The dynamic parameter candidate 602 may not necessarily be restricted to a number, but may be any category of automatic password phrase. Multiple phrases may be detected and used to display potential rolling passwords to the user. If the user inputs a known term within a given category (e.g. animal, color, action, and so forth), the user could be prompted to use a rolling password and given the choice of which automatic phrases to use, as well as the context-sensitive interpretation 604. For example, a certain animal could be designated for each day of the week, such as ‘passDogword’ where ‘Dog’ might correspond to Tuesday. The user could customize the words used or be presented with preset categories.

Conversely, a number may also be used in the new password 508 that is not part of the dynamic parameter candidate 602, such as ‘pass83word’ where only ‘3’ and not ‘8’ is the dynamic parameter candidate 602. In this case, the user might type ‘pass8’, and then ignore/dismiss any suggested interpretations 604 for the ‘8’ that are offered by the system. As the user continues to type ‘pass83’, the user would then select one of the offered interpretations 604. In general, a rolling password may be used when candidates 602 for a dynamic parameter are detected, but it is not required—the user can choose to ignore any suggested interpretations 604.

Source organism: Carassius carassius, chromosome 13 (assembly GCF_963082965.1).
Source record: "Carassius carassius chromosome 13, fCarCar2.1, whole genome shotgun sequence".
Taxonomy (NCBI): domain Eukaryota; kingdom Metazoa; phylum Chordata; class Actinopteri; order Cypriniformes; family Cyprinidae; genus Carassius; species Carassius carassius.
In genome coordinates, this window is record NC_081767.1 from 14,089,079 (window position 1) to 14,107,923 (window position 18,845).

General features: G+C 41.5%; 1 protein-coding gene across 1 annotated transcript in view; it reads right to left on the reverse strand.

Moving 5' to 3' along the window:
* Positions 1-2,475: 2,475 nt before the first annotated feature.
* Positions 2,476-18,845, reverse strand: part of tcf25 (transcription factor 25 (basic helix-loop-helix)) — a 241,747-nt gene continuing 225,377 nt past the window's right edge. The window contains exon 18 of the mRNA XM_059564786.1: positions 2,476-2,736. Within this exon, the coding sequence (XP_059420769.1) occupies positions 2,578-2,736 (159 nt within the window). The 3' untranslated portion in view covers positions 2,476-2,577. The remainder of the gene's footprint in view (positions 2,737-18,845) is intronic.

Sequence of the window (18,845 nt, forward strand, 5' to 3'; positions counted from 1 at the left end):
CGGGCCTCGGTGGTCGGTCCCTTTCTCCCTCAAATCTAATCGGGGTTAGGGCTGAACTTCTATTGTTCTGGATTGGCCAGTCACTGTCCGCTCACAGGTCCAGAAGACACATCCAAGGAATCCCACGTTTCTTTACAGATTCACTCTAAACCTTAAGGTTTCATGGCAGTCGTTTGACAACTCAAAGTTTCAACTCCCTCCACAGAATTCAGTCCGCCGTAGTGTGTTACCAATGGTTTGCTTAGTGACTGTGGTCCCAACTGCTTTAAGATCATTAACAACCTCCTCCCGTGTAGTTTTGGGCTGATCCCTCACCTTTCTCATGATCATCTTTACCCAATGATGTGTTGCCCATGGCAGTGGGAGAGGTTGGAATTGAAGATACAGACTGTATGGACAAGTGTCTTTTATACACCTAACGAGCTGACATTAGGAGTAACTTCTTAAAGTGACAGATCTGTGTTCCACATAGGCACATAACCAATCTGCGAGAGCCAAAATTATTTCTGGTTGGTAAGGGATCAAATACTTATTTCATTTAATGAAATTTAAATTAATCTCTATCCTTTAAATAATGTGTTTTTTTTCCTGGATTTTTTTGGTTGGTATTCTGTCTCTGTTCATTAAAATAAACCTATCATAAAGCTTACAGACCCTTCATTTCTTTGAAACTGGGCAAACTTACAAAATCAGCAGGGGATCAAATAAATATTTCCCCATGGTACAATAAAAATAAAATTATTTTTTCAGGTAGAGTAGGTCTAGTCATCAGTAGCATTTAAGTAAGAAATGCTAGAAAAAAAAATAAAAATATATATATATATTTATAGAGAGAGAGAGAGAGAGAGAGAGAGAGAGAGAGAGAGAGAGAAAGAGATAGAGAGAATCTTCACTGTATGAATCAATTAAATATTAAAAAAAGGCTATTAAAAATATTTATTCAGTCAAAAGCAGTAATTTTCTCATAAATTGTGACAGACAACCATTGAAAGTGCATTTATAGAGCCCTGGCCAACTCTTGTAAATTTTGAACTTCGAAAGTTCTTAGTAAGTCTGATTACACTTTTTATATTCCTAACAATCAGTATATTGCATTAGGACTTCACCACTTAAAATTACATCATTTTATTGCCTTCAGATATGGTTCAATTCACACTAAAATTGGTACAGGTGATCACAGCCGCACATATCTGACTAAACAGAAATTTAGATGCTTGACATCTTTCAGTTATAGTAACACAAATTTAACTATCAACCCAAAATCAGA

More generally, even if the user merely enters any composite phrase such as ‘password’ the system could detect ‘pass’ and/or ‘word’ as a dynamic parameter candidate 602, and suggest automatic phrases to substitute for it. For example, Monday's password could be ‘throwword’, Tuesday's password could be ‘kickword’, and so forth. In this example, the suggested dynamic parameter candidate 602 is selected from the category of bodily actions. Alternatively, Monday's password could be ‘passsentence’, Tuesday's password could be ‘passparagraph’, and so forth. In this example, the suggested dynamic parameter candidate 602 is selected from the category of grammatical terms.